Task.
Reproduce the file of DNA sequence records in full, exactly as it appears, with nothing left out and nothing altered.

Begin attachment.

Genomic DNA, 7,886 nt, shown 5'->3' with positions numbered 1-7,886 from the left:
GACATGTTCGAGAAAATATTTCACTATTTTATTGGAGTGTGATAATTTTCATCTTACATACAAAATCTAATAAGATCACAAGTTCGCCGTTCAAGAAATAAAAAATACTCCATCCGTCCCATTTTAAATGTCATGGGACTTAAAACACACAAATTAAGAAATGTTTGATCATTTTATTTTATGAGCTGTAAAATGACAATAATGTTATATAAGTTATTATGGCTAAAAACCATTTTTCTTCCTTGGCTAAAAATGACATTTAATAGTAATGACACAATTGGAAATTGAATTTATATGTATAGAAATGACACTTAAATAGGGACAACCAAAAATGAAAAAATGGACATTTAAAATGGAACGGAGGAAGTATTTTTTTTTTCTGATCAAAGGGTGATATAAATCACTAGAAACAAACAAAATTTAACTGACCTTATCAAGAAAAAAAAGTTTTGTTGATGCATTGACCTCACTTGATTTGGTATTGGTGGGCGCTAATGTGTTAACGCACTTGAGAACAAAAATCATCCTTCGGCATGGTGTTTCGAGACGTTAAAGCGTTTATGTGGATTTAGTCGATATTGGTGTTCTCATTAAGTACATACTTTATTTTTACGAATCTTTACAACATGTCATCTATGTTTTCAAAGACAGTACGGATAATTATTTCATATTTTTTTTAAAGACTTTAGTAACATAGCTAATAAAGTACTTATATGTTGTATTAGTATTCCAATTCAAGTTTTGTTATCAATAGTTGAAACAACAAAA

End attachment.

Genomic DNA, 7,886 nt, shown 5'->3' with positions numbered 1-7,886 from the left:
GACATGTTCGAGAAAATATTTCACTATTTTATTGGAGTGTGATAATTTTCATCTTACATACAAAATCTAATAAGATCACAAGTTCGCCGTTCAAGAAATAAAAAATACTCCATCCGTCCCATTTTAAATGTCATGGGACTTAAAACACACAAATTAAGAAATGTTTGATCATTTTATTTTATGAGCTGTAAAATGACAATAATGTTATATAAGTTATTATGGCTAAAAACCATTTTTCTTCCTTGGCTAAAAATGACATTTAATAGTAATGACACAATTGGAAATTGAATTTATATGTATAGAAATGACACTTAAATAGGGACAACCAAAAATGAAAAAATGGACATTTAAAATGGAACGGAGGAAGTATTTTTTTTTTCTGATCAAAGGGTGATATAAATCACTAGAAACAAACAAAATTTAACTGACCTTATCAAGAAAAAAAAGTTTTGTTGATGCATTGACCTCACTTGATTTGGTATTGGTGGGCGCTAATGTGTTAACGCACTTGAGAACAAAAATCATCCTTCGGCATGGTGTTTCGAGACGTTAAAGCGTTTATGTGGATTTAGTCGATATTGGTGTTCTCATTAAGTACATACTTTATTTTTACGAATCTTTACAACATGTCATCTATGTTTTCAAAGACAGTACGGATAATTATTTCATATTTTTTTTAAAGACTTTAGTAACATAGCTAATAAAGTACTTATATGTTGTATTAGTATTCCAATTCAAGTTTTGTTATCAATAGTTGAAACAACAAAA